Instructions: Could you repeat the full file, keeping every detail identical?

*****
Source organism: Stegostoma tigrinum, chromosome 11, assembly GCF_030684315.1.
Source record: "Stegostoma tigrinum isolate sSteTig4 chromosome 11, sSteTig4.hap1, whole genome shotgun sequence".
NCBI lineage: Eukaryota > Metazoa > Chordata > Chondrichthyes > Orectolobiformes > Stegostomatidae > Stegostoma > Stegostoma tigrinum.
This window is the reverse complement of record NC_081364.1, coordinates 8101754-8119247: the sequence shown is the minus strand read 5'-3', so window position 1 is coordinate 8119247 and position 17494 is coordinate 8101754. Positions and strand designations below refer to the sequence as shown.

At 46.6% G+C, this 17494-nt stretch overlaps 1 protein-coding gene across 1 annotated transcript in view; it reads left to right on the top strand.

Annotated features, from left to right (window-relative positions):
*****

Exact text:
Source organism: Stegostoma tigrinum, chromosome 11, assembly GCF_030684315.1.
Source record: "Stegostoma tigrinum isolate sSteTig4 chromosome 11, sSteTig4.hap1, whole genome shotgun sequence".
NCBI lineage: Eukaryota > Metazoa > Chordata > Chondrichthyes > Orectolobiformes > Stegostomatidae > Stegostoma > Stegostoma tigrinum.
This window is the reverse complement of record NC_081364.1, coordinates 8101754-8119247: the sequence shown is the minus strand read 5'-3', so window position 1 is coordinate 8119247 and position 17494 is coordinate 8101754. Positions and strand designations below refer to the sequence as shown.

At 46.6% G+C, this 17494-nt stretch overlaps 1 protein-coding gene across 1 annotated transcript in view; it reads left to right on the top strand.

Annotated features, from left to right (window-relative positions):